A week later, Cohn submitted yet another map, a hybrid version of Cohn and Sheedy’s previous submissions, this time called “Neighborhoods 2.0.

A boundary dispute between council districts 5 and 6 over which district would contain the UC Davis Medical Center and Sacramento High School created a huge outcry from residents.

In the end, after six months and a grand total of 45 map versions, a final map was selected and approved by City Council, and new district lines went into effect on Oct. 6.

With the passing of the state budget in July came big changes for the way redevelopment agencies are allowed to work in California.

Cities throughout the state are given an option to “buy in” to a new redevelopment plan – which would require large annual payments to the state from local agencies. Sacramento decided to go along with the plan and keep the Sacramento Housing and Redevelopment Agency alive.

Other cities wouldn’t go down without a fight, and a lawsuit was filed against the state by the California Redevelopment Association. While the case was pending, the court issued a temporary reprieve so cities did not have to make the required “opt-in” payments until a decision was made.

Some redevelopment projects that were moved ahead in 2011 in Sacramento included a revamp of K Street, the La Valentina project and housing projects in the south area of the city.

What started on Wall Street in New York as a citizens’ uprising against corporate greed in America became a nationwide statement of discontent from coast to coast.

When the first Occupy Sacramento protesters stepped into Cesar Chavez Plaza on Oct. 6, it was unclear how long they would stay – or what their message was going to be.

Quickly, the calm protest of Sacramentans showing solidarity with other Occupy movements was stunted by a city park curfew ordinance that prevented protesters from remaining in the park overnight.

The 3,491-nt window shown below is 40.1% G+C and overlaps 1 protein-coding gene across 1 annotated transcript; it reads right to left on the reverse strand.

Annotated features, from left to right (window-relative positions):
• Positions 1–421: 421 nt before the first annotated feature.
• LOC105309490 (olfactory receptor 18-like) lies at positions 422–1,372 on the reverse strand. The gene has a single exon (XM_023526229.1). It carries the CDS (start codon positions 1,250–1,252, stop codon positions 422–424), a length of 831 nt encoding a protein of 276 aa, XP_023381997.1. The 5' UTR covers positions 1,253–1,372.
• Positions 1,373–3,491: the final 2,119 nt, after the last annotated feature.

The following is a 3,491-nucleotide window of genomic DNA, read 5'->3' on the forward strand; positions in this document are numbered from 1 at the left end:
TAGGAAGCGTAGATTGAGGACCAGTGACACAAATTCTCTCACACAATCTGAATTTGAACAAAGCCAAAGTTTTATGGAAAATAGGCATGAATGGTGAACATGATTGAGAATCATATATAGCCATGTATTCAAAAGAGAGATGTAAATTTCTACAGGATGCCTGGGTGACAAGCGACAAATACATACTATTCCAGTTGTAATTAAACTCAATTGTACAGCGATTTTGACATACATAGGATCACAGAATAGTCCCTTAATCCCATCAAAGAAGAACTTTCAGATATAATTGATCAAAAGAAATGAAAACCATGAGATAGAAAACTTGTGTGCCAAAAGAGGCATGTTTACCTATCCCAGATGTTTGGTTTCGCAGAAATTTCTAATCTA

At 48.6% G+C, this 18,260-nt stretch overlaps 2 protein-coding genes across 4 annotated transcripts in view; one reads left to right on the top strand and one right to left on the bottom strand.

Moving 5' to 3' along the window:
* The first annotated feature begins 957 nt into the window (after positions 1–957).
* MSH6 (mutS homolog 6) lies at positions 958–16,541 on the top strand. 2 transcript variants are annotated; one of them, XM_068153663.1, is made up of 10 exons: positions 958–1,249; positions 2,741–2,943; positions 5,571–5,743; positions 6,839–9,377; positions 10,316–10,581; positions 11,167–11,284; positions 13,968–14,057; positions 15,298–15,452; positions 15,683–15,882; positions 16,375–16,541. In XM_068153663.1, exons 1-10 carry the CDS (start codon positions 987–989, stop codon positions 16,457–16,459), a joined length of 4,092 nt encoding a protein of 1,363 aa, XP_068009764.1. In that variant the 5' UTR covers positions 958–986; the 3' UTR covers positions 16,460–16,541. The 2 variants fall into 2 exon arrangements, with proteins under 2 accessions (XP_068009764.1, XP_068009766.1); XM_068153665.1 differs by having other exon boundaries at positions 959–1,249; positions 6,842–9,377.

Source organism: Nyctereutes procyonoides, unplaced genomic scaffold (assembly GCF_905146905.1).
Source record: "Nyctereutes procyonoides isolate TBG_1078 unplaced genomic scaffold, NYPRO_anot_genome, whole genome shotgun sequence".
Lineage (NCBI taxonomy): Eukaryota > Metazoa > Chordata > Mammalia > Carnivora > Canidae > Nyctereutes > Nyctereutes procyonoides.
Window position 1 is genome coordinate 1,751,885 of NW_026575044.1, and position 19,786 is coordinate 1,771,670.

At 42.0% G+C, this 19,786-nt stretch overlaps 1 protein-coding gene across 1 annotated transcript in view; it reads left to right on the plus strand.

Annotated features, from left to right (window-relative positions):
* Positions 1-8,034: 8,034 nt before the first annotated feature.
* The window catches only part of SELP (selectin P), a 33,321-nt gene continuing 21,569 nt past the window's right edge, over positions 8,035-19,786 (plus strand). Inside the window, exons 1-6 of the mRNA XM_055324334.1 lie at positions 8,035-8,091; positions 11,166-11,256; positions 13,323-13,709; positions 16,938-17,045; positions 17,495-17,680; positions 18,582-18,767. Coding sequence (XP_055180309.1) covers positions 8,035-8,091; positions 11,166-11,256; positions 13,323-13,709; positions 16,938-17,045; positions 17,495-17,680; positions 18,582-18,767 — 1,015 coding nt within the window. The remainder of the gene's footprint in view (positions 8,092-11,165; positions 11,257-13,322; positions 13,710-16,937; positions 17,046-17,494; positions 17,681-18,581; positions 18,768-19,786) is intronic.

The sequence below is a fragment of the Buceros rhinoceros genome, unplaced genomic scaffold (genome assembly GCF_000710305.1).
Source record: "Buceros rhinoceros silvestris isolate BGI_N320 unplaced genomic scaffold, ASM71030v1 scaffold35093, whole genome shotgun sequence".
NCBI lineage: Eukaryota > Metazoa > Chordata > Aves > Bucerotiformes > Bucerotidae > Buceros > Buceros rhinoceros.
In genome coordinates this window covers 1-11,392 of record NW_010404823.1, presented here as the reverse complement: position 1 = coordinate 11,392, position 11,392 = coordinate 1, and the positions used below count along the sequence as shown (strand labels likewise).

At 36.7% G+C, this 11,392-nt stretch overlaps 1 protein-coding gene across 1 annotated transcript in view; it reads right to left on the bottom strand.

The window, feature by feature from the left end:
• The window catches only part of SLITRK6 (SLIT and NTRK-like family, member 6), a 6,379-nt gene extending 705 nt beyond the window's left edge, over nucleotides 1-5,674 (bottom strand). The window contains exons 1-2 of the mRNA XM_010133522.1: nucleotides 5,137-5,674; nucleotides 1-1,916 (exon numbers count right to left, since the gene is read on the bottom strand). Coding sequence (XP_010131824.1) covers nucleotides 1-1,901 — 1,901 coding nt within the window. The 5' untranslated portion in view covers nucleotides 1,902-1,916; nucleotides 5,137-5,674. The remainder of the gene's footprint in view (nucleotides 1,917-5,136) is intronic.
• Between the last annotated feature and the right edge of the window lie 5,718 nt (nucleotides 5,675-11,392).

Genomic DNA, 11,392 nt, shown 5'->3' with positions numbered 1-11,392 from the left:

Protesters were arrested – more than 100 in October alone – and the uprising was strengthened by a common goal: get the city to make an exception to the rule.

Over the next 10 weeks, large numbers of Occupy protesters spoke at the public forum of City Council meetings to ask the city manager and City Council to allow the group to remain in the park to continue to exercise its First Amendment rights.

Protesters who had been arrested – including war veteran mom Cindy Sheehan – had their day in court, and charges were dropped against many.

Meanwhile, attorneys for the Occupy group filed suit in federal court against the city claiming First Amendment violations, and some Occupiers moved the protest to the lawns at City Hall.

As the year came to a close, the number of Occupiers dwindled at Cesar Chavez Plaza, but the movement was not disbanded completely. A lawsuit is still pending in federal court, according to attorney Mark Merin, one of the representing attorneys.

Despite the ups and downs at City Hall this year, more change and drama is expected in 2012. Between elections and yet another budget – and the ever-present discontent bubbling just under the surface from events in 2011 – the new year is bound to be worth watching.

Melissa Corker is a staff reporter for The Sacramento Press. Follow her on Twitter @MelissaCorker.